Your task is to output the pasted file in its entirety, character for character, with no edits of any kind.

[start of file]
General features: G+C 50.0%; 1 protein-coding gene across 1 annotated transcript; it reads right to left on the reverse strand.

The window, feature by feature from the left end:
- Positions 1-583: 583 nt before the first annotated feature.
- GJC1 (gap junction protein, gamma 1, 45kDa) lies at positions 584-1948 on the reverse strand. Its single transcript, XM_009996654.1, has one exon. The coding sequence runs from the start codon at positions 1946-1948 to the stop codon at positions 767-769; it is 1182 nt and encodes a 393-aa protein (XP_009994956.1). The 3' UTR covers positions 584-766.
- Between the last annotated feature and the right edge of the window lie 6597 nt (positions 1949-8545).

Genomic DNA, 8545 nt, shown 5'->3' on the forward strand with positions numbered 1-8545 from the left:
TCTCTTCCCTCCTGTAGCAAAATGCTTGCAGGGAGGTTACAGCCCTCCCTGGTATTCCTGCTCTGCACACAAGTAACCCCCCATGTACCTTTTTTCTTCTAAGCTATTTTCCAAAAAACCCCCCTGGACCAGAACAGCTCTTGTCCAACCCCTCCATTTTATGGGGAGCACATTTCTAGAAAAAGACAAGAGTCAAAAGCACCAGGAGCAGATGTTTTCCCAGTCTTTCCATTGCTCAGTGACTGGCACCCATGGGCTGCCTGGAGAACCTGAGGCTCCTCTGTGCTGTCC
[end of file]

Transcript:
General features: G+C 50.0%; 1 protein-coding gene across 1 annotated transcript; it reads right to left on the reverse strand.

The window, feature by feature from the left end:
- Positions 1-583: 583 nt before the first annotated feature.
- GJC1 (gap junction protein, gamma 1, 45kDa) lies at positions 584-1948 on the reverse strand. Its single transcript, XM_009996654.1, has one exon. The coding sequence runs from the start codon at positions 1946-1948 to the stop codon at positions 767-769; it is 1182 nt and encodes a 393-aa protein (XP_009994956.1). The 3' UTR covers positions 584-766.
- Between the last annotated feature and the right edge of the window lie 6597 nt (positions 1949-8545).

Genomic DNA, 8545 nt, shown 5'->3' on the forward strand with positions numbered 1-8545 from the left:
TCTCTTCCCTCCTGTAGCAAAATGCTTGCAGGGAGGTTACAGCCCTCCCTGGTATTCCTGCTCTGCACACAAGTAACCCCCCATGTACCTTTTTTCTTCTAAGCTATTTTCCAAAAAACCCCCCTGGACCAGAACAGCTCTTGTCCAACCCCTCCATTTTATGGGGAGCACATTTCTAGAAAAAGACAAGAGTCAAAAGCACCAGGAGCAGATGTTTTCCCAGTCTTTCCATTGCTCAGTGACTGGCACCCATGGGCTGCCTGGAGAACCTGAGGCTCCTCTGTGCTGTCC